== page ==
The next president must take immediate steps to change the dynamic at Guantánamo or risk consigning the United States as a whole to a similar standing as the Bush administration. To signal a clear, early departure from the Bush administration without rushing important decisions, the next president should, soon after taking office, announce that the last detainee at Guantánamo will be transferred in no longer than 18 months. This move could come as soon as the Inaugural Address or the first week of the administration, meaning the target date for getting to zero would be around July 20, 2010.
The announcement will also establish a realistic 18-month timetable, which will give policymakers the opportunity to work through the difficult challenges of getting to zero without dragging the process out indefinitely. And it changes the frame of the debate from “should we close Guantánamo” to “how do we get it done?” Establishing a firm date to close the prison starts the clock ticking, creating additional motivation to find solutions to even the most difficult challenges related to closing the prison.
The next administration should invite representatives of any nation that has, or had, detainees at Guantánamo to tour the facility and publicly report its findings. Oversight should be sought from international organizations and American professional associations including the United Nations, NATO, the American Medical Association, the American Bar Association, and the American Psychiatric Association. Importantly, these groups should have appropriate access to the detainees themselves. The active participation of these groups is vital to closing Guantánamo and the new message about the prison should be clear: the United States will no longer be afraid of examination because it no longer has anything to hide.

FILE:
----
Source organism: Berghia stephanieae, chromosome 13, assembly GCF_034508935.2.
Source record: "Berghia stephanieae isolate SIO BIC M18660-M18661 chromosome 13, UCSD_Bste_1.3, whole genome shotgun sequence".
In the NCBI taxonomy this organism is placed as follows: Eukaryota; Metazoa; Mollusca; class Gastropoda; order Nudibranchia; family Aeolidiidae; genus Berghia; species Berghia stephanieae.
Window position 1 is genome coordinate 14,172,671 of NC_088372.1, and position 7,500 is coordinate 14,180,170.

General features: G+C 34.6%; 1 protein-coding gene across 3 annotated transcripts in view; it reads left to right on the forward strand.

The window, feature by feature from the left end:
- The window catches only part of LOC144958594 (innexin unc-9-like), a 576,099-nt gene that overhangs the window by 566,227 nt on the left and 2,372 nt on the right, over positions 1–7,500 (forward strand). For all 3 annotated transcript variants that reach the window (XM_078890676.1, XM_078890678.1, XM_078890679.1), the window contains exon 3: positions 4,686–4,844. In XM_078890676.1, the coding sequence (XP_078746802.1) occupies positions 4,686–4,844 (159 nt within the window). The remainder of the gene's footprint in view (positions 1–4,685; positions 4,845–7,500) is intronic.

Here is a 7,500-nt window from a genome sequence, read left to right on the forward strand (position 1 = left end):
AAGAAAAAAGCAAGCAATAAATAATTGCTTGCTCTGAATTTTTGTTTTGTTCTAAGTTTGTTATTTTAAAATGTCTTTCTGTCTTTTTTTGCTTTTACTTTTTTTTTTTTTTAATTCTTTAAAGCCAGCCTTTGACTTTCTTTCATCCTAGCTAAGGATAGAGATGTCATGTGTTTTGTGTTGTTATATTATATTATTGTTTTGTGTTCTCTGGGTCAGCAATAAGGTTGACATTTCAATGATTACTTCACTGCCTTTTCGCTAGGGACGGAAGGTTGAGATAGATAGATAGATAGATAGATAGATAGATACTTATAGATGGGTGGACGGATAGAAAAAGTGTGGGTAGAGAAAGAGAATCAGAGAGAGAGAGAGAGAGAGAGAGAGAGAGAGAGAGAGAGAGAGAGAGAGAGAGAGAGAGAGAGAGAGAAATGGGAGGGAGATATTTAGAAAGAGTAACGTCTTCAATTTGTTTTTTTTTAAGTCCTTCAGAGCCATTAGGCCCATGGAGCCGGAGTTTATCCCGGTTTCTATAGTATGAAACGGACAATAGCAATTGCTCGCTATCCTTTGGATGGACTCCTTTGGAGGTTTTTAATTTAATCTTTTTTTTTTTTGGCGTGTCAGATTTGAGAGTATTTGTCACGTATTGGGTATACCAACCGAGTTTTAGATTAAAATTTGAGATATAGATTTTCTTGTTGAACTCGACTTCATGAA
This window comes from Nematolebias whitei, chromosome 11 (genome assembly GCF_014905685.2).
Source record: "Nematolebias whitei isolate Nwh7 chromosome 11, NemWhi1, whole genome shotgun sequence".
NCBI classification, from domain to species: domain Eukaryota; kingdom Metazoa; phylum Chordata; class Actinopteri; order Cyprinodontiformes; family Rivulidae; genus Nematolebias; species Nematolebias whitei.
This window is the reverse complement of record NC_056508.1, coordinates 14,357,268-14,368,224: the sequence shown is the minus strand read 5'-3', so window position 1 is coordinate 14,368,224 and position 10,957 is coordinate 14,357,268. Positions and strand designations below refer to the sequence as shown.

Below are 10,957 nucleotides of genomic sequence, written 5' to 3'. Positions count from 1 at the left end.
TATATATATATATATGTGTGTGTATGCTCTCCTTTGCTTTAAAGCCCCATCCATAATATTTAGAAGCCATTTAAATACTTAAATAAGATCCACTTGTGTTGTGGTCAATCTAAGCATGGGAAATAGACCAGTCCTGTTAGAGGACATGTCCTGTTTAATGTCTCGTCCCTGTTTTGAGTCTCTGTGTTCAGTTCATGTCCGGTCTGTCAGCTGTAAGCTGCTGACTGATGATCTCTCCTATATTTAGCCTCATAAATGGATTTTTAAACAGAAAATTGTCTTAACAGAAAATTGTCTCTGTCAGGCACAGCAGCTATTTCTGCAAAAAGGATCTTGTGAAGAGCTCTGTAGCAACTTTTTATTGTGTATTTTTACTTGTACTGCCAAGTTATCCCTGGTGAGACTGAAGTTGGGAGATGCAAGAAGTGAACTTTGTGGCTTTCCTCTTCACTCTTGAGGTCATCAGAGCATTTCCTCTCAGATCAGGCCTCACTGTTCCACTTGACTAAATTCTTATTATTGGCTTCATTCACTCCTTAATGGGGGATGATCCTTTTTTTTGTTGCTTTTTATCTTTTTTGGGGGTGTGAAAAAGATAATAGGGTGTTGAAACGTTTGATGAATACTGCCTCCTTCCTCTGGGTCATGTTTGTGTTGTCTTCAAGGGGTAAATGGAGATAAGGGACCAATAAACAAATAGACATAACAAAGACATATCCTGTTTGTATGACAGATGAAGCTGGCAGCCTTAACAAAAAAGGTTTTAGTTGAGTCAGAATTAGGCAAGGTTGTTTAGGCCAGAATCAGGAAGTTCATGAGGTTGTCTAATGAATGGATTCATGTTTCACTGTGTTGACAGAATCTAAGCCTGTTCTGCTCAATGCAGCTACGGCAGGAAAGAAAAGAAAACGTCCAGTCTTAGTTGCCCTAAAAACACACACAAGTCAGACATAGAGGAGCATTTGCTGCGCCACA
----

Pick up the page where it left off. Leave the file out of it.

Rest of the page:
The last step in the first phase is to order a top-to-bottom review of the case against each Guantánamo detainee. This process is necessary to accurately determine whether a detainee is properly categorized, rather than relying on earlier classifications made in a tainted system. Only after this process is completed will the new administration have a clear understanding of the makeup of the detainee population at Guantánamo and be able to proceed with confidence toward the goal of closing the prison in 18 months.
Neither the timeline nor the process should be interpreted as a mechanism to keep the population of the prison at existing levels throughout the 18-month period. Real urgency exists to resolve the fate of these detainees, and the program to close Guantánamo should begin to move detainees out of the prison as rapidly as possible. Consequently, these reviews should take place in the first weeks of the new administration and be completed in a maximum of one month.
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